After bearing witness to Paris’ historic landmarks, wander off the beaten cobbled path. No trip to the City of Lights is quite complete without a quintessential scenic sojourn along the grand Champs Élysées, visit Notre Dame Cathedral and stroll through the Latin Quarter, so parts of your two-day itinerary in France’s capital are dedicated to such pursuits. The rest of it is a blank page, to be filled in by you.

woman walking in hallway lined with cafes
Wander off the beaten path in Paris | © Tristan Colangelo/Unsplash

French cafés in Paris

Holing up in a Parisian café and watching the world go by has a certain je ne sais quoi about it! The famous neighbourhood of Saint-Germain-des-Prés may have haunts that were frequented by the likes of Ernest Hemingway, but Parisians know better. Eileen W Cho, a journalist and local in the know wrote a guide for The Independent with her tips, in which she shared that these days the city’s creative minds flock to The Hood Paris. On the one hand, it’s a coffee shop, and on the other, it’s a space for exhibitions and live music.

Sip cocktails by the canal 

For an authentic local experience, make your way to the banks of l’Ourcq and Saint-Martin for l’apéro alongside the canal. You can indulge in some French wine and food with a side of bohemian charm. It’s a magical way to spend the evening, won’t break the bank and gives you a chance to experience the capital’s bustling bars and restaurants.

Unusual places to visit in Rome

After stopping off in Lucerne, Venice and Florence, you will come to the final destination on your tour of Europe’s capitals. Rome is where ancient history, street culture and Italian feasts come together. After joining the devoted in the Vatican and marvelling at remnants of an empire at the Colosseum, discover Rome’s quirkier side and escape the crowds while you’re at it.

Visit Quartiere Coppedè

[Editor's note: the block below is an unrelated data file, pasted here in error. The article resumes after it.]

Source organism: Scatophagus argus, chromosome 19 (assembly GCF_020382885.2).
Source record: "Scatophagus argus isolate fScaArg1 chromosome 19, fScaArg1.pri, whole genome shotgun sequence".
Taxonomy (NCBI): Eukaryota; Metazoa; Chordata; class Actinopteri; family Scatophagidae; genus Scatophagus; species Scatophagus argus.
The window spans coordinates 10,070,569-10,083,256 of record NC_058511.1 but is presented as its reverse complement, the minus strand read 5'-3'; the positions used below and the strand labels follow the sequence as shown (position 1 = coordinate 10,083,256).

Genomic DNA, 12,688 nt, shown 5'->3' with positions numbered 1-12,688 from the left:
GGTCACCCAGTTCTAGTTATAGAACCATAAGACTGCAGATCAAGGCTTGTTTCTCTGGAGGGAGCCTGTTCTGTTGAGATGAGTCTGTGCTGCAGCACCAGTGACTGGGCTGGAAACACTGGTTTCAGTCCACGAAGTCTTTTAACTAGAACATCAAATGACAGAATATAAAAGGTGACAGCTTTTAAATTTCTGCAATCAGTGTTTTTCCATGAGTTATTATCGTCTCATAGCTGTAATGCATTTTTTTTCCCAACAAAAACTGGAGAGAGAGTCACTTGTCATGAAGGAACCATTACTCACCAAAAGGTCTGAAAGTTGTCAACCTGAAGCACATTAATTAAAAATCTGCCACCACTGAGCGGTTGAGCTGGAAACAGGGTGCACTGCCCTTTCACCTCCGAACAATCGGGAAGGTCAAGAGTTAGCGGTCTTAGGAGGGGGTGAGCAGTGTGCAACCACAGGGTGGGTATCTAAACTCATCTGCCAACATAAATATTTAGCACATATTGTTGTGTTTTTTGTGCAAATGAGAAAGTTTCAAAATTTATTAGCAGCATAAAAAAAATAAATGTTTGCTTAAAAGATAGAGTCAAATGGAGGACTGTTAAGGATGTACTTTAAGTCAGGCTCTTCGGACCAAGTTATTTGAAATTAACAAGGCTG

Fairytale-like architecture isn’t what you usually associate with a magnificent city like Rome where structural feats often take your breath away, but then that’s what makes Quartiere Coppedè so delightful. In a city of extraordinary neighbourhoods, this one takes the cake.

a Gothic like archway and buildings
Fairytale district of Quartiere Coppedè | © Nephelim/Flickr

Built by Florentine architect, Gino Coppedè, between 1913 and 1926, this tiny neighbourhood is filled with small castles adorned by turrets, and Gothic embellishments. Throughout the Quartiere Coppedè, you’ll find Moorish arches and lovely little gardens. Take your time exploring it as there are lots of unexpected, whimsical touches.

Stroll along Via Appia Antica 

Steeped in history, the Appian Way or Via Appia Antica is one of Rome’s oldest and longest roads. Cutting through green fields, lined by towering trees and dotted with splendid structures such as Villa dei Quintilli, this beautiful cobbled road was built to transport troops out of the city. The best way to explore it all is on foot or on a bicycle. On Sundays and public holidays, this becomes one of Rome’s biggest pedestrian zones.

a road winding through grass and surrounded by trees
Walk one of the oldest and longest roads | © Elisabeth/Pixabay

This story was inspired by: European Traveller by Trafalgar